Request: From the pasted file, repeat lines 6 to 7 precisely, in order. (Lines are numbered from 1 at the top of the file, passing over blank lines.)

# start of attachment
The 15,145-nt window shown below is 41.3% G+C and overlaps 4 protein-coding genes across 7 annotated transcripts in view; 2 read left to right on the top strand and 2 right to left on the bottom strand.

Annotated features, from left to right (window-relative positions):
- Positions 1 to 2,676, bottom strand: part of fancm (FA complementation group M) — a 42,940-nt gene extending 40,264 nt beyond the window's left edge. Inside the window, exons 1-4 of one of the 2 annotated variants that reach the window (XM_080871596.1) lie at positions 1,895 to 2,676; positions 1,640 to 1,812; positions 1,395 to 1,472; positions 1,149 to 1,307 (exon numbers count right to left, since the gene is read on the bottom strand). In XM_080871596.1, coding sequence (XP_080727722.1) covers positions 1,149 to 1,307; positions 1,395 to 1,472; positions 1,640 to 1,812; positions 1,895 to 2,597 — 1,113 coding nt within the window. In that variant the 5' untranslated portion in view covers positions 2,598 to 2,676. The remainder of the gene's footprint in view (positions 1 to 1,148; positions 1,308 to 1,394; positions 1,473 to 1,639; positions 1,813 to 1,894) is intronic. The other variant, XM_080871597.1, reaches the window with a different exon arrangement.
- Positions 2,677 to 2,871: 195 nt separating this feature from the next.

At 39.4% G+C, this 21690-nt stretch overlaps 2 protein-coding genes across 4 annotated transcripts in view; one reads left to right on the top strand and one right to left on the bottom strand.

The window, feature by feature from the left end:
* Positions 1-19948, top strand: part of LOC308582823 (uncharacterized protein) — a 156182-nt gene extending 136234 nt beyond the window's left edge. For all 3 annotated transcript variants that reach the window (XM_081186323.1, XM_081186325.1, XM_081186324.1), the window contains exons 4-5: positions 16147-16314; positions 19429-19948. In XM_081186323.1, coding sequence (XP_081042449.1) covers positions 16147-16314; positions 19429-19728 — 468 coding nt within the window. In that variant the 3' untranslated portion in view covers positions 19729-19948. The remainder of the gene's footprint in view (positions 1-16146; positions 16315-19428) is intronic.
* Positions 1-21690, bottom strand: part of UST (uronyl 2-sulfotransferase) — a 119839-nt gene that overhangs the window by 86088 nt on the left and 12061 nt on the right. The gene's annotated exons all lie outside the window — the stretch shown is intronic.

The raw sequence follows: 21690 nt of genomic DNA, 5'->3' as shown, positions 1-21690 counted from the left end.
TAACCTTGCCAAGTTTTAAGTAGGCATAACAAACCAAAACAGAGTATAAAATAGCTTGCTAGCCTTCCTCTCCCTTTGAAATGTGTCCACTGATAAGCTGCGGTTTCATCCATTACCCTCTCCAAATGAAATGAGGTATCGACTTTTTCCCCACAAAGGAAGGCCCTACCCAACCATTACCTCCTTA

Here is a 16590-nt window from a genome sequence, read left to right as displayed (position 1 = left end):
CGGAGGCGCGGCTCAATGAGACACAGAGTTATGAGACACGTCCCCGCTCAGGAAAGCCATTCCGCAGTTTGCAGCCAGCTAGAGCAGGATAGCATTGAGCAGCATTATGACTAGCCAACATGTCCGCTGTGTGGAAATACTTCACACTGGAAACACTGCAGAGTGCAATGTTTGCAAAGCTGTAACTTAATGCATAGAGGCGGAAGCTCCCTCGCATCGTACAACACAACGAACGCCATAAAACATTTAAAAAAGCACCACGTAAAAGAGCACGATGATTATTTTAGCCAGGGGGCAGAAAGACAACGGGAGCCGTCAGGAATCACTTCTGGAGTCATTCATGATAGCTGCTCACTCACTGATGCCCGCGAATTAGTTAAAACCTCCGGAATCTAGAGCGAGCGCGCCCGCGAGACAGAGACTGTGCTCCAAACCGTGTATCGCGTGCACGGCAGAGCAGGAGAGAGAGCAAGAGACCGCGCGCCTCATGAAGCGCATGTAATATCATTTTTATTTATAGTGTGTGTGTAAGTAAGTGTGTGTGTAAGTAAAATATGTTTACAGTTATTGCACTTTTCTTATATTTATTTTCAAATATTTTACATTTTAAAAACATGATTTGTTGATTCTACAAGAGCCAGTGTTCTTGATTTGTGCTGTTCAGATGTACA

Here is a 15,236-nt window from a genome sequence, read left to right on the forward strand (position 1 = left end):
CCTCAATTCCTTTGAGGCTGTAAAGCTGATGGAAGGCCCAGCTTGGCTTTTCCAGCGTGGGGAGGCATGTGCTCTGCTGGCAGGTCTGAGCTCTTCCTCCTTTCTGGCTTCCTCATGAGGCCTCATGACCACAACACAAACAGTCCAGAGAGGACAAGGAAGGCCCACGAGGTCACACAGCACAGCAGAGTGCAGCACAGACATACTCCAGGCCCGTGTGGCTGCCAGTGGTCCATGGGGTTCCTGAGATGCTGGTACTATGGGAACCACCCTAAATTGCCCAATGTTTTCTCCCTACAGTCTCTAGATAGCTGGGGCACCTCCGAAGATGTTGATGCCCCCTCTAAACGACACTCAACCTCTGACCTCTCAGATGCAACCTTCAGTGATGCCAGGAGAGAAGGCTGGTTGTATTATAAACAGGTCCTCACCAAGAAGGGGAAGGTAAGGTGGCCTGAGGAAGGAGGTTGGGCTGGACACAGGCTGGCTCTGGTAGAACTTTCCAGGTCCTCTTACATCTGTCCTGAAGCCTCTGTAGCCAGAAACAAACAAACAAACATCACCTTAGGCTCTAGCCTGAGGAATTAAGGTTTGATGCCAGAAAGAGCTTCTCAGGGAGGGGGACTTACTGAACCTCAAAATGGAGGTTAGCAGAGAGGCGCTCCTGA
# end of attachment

The window, feature by feature from the left end:
* Positions 1-19948, top strand: part of LOC308582823 (uncharacterized protein) — a 156182-nt gene extending 136234 nt beyond the window's left edge. For all 3 annotated transcript variants that reach the window (XM_081186323.1, XM_081186325.1, XM_081186324.1), the window contains exons 4-5: positions 16147-16314; positions 19429-19948. In XM_081186323.1, coding sequence (XP_081042449.1) covers positions 16147-16314; positions 19429-19728 — 468 coding nt within the window. In that variant the 3' untranslated portion in view covers positions 19729-19948. The remainder of the gene's footprint in view (positions 1-16146; positions 16315-19428) is intronic.